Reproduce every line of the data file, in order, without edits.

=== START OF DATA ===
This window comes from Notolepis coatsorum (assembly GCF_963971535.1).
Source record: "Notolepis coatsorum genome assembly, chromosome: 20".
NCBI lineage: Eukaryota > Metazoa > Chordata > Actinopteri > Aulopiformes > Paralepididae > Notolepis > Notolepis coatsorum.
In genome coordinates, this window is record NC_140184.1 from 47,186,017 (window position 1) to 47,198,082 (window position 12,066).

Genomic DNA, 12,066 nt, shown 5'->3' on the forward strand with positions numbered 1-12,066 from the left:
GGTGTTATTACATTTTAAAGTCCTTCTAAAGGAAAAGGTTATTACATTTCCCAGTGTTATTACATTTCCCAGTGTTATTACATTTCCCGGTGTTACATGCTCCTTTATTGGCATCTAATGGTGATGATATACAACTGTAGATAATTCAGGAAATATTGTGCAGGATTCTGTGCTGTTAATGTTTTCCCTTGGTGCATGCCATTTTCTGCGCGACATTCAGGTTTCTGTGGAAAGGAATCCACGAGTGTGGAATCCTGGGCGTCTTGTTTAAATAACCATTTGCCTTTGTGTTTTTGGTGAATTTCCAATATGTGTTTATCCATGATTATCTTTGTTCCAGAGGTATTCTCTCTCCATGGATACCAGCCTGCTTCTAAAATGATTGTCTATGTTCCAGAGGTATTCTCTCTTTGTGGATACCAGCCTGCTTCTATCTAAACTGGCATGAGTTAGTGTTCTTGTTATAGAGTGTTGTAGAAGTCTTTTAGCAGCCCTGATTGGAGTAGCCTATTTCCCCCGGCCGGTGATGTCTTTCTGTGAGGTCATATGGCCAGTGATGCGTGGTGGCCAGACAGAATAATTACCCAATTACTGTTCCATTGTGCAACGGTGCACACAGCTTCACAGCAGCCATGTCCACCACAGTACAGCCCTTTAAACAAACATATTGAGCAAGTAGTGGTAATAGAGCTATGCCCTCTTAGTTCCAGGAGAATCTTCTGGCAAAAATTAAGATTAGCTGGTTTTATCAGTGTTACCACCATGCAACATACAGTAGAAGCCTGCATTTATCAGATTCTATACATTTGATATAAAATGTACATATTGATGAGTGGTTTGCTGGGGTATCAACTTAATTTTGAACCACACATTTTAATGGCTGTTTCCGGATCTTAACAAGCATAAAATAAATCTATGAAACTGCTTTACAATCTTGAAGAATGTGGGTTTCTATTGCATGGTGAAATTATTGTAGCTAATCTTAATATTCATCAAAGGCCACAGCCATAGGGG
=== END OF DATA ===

This window comes from Notolepis coatsorum (assembly GCF_963971535.1).
Source record: "Notolepis coatsorum genome assembly, chromosome: 20".
NCBI lineage: Eukaryota > Metazoa > Chordata > Actinopteri > Aulopiformes > Paralepididae > Notolepis > Notolepis coatsorum.
In genome coordinates, this window is record NC_140184.1 from 47,186,017 (window position 1) to 47,198,082 (window position 12,066).

Genomic DNA, 12,066 nt, shown 5'->3' on the forward strand with positions numbered 1-12,066 from the left:
GGTGTTATTACATTTTAAAGTCCTTCTAAAGGAAAAGGTTATTACATTTCCCAGTGTTATTACATTTCCCAGTGTTATTACATTTCCCGGTGTTACATGCTCCTTTATTGGCATCTAATGGTGATGATATACAACTGTAGATAATTCAGGAAATATTGTGCAGGATTCTGTGCTGTTAATGTTTTCCCTTGGTGCATGCCATTTTCTGCGCGACATTCAGGTTTCTGTGGAAAGGAATCCACGAGTGTGGAATCCTGGGCGTCTTGTTTAAATAACCATTTGCCTTTGTGTTTTTGGTGAATTTCCAATATGTGTTTATCCATGATTATCTTTGTTCCAGAGGTATTCTCTCTCCATGGATACCAGCCTGCTTCTAAAATGATTGTCTATGTTCCAGAGGTATTCTCTCTTTGTGGATACCAGCCTGCTTCTATCTAAACTGGCATGAGTTAGTGTTCTTGTTATAGAGTGTTGTAGAAGTCTTTTAGCAGCCCTGATTGGAGTAGCCTATTTCCCCCGGCCGGTGATGTCTTTCTGTGAGGTCATATGGCCAGTGATGCGTGGTGGCCAGACAGAATAATTACCCAATTACTGTTCCATTGTGCAACGGTGCACACAGCTTCACAGCAGCCATGTCCACCACAGTACAGCCCTTTAAACAAACATATTGAGCAAGTAGTGGTAATAGAGCTATGCCCTCTTAGTTCCAGGAGAATCTTCTGGCAAAAATTAAGATTAGCTGGTTTTATCAGTGTTACCACCATGCAACATACAGTAGAAGCCTGCATTTATCAGATTCTATACATTTGATATAAAATGTACATATTGATGAGTGGTTTGCTGGGGTATCAACTTAATTTTGAACCACACATTTTAATGGCTGTTTCCGGATCTTAACAAGCATAAAATAAATCTATGAAACTGCTTTACAATCTTGAAGAATGTGGGTTTCTATTGCATGGTGAAATTATTGTAGCTAATCTTAATATTCATCAAAGGCCACAGCCATAGGGG